May 17, 2022

What gets hotter – aluminium or timber?

We are here to end the great debate: what gets hotter – aluminium or timber? The answer may surprise you.

 

When sourcing seating for your park, many things need to be considered, and one of them is comfortability. One of the factors that affect this, especially in Australia, is how hot the seat battens get. The top material choices are aluminium and timber, but which one is better?

 

Aluminium vs Timber

 

Aluminium is the most commonly used material for public space furniture due to its durability, sustainability and low maintenance. It does not rust and can be powder coated, or wrapped in TimberImage, a sublimation process to achieve a timber-like appearance.

 

Despite this, timber remains a very popular choice for park furniture due to its natural look and feel. It is also a sustainable option when correctly sourced, though does require more maintenance than aluminium.

 

So what gets hotter? Here’s the results

 

Our Innovations Manager tested 4 different extrusions: anodized aluminium, powder coated aluminium, TimberImage aluminium and hardwood oiled timber. We measured their temperatures after a period of time of being exposed to full sun, which can be viewed in Image 1 and Table 1.

 

Image 1: Heat Map (extrusions Left to Right: powder coated, TimberImage, anodized, timber)

 

Our testing showed that timber attains a higher temperature when exposed to direct sunlight compared to aluminium. But it does not necessarily mean it’s hotter to touch. This is because Timber has slow heat conduction and transfer, meaning that it heats slower and takes longer to cool down. Whereas aluminium has fast heat conduction, which means it heats up fast but cools down just as quick. So, though it may feel hotter to touch at first, it will cool down fast when it comes in contact with another surface.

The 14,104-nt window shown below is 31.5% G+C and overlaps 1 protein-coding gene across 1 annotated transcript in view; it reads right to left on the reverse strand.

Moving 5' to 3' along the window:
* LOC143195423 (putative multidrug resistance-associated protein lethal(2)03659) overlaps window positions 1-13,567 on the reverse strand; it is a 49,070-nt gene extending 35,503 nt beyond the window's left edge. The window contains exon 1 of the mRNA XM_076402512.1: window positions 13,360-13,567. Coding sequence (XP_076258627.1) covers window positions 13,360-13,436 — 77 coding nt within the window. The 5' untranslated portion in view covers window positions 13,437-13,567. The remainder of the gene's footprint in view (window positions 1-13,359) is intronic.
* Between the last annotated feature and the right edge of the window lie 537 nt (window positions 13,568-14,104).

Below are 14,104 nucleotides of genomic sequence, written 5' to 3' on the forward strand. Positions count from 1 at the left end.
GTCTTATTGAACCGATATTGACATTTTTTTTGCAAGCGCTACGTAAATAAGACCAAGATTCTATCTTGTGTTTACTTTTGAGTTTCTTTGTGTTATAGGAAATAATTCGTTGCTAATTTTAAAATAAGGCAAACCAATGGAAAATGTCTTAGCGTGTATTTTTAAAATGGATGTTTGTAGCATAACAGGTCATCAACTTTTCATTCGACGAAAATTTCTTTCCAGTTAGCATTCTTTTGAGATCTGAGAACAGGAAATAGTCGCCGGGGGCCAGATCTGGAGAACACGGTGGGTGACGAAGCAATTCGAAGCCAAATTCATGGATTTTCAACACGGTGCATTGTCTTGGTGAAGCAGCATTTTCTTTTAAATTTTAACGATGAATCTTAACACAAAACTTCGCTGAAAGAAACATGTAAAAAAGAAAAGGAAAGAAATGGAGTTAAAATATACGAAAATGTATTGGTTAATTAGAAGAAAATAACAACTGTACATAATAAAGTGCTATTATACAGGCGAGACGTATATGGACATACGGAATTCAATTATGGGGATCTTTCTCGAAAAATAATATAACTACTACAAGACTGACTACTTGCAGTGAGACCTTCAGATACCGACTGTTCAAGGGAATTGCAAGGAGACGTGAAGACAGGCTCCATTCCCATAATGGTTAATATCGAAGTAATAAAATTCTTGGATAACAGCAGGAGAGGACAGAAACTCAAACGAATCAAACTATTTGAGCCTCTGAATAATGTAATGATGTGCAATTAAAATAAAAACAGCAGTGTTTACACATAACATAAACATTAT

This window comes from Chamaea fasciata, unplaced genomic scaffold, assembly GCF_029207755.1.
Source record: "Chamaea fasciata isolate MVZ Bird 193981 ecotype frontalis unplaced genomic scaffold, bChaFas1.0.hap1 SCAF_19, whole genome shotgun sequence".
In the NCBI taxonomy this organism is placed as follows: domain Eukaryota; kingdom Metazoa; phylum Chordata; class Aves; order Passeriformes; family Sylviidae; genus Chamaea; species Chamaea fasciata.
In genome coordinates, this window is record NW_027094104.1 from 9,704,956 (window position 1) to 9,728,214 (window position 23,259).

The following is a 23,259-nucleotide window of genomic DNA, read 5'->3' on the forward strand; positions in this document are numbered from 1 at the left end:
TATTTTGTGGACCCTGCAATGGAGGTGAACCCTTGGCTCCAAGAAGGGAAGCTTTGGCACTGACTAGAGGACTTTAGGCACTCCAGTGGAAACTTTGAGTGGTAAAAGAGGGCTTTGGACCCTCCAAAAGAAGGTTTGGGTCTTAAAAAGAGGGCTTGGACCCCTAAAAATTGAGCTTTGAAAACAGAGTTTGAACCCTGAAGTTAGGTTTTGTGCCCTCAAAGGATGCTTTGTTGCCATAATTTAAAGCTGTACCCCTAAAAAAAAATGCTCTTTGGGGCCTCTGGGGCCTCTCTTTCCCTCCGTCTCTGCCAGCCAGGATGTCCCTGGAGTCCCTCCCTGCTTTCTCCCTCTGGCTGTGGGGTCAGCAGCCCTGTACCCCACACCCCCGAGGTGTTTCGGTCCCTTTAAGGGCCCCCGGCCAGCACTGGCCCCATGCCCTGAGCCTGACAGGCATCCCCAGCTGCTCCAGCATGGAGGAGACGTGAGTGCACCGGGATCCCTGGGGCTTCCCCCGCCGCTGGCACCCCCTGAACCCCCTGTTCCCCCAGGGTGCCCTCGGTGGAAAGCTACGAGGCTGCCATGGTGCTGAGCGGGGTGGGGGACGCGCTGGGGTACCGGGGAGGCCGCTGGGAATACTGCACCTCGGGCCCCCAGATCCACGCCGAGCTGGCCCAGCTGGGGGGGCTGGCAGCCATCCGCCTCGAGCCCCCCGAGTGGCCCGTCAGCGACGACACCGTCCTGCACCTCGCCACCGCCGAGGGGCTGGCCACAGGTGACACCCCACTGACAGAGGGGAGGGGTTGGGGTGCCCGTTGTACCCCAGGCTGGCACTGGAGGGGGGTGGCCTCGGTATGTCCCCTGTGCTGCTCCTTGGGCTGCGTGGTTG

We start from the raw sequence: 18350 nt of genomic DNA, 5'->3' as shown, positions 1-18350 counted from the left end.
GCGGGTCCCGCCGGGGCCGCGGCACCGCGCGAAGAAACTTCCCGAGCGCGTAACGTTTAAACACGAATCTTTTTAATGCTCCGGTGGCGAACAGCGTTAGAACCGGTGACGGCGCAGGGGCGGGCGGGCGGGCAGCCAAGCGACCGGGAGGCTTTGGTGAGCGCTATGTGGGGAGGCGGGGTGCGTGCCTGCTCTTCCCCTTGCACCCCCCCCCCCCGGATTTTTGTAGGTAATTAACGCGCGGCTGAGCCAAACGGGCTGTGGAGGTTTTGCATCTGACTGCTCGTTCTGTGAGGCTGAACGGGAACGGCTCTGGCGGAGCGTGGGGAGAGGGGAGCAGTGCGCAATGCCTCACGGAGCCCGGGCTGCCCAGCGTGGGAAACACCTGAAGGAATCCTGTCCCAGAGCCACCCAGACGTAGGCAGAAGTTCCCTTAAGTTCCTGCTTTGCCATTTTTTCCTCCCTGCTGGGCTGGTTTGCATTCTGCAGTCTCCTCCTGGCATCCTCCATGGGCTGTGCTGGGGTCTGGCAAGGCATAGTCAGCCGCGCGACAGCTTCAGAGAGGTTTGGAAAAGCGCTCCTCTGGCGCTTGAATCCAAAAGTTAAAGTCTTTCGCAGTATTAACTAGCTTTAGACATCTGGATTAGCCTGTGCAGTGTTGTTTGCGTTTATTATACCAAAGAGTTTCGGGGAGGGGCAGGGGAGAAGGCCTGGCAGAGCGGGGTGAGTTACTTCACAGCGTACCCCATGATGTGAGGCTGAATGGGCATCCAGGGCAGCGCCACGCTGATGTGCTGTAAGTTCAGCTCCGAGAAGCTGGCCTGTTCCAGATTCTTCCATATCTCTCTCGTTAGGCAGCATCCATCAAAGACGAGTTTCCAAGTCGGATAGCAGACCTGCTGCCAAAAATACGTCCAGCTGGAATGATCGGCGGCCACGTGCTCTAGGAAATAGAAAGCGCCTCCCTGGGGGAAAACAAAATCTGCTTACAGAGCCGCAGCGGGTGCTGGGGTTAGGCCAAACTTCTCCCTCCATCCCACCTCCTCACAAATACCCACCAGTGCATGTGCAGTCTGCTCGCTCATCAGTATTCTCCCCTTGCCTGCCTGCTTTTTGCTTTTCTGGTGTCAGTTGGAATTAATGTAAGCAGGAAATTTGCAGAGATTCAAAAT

Our results reflected this, with Timber showing a higher temperature than any of the forms of aluminium by a minimum of 0.9 degrees (see Table 1 below).

 

 

Table 1: Extrusion temperatures after being exposed to full sun.

 

These results are not significantly different, so when it comes to choosing what seating works best for your public space, you can’t really go wrong. The best thing you can do, no matter what seating choice you make, is to place your park furniture in the shade to create a more comfortable experience for park users.

 

We acknowledge Australian Aboriginal People and Torres Strait Islander People as the first inhabitants of the nation, and acknowledge Traditional Owners of the lands where we live and work.

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